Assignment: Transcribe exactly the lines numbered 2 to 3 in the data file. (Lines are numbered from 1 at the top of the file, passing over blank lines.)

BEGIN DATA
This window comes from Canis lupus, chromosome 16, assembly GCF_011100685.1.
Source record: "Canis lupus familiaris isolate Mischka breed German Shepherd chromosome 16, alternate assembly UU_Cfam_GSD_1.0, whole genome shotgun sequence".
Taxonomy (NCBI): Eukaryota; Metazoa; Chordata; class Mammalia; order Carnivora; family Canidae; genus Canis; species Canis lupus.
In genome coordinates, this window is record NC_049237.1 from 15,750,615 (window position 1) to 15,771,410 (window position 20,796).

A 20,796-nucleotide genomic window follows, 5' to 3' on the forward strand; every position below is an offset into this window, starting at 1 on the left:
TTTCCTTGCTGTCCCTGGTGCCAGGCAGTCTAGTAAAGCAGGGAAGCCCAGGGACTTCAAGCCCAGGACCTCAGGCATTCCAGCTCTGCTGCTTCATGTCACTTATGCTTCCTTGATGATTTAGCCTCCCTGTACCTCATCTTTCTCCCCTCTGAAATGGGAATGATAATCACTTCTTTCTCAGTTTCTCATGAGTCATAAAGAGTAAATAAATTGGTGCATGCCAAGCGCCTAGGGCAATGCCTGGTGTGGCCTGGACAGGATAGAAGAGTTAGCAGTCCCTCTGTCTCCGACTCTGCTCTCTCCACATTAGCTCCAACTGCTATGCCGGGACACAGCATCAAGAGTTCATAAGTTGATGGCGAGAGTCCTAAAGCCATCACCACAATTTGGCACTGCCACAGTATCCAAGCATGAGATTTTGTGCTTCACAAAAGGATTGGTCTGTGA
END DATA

Source record: "Canis lupus familiaris isolate Mischka breed German Shepherd chromosome 16, alternate assembly UU_Cfam_GSD_1.0, whole genome shotgun sequence".
Taxonomy (NCBI): Eukaryota; Metazoa; Chordata; class Mammalia; order Carnivora; family Canidae; genus Canis; species Canis lupus.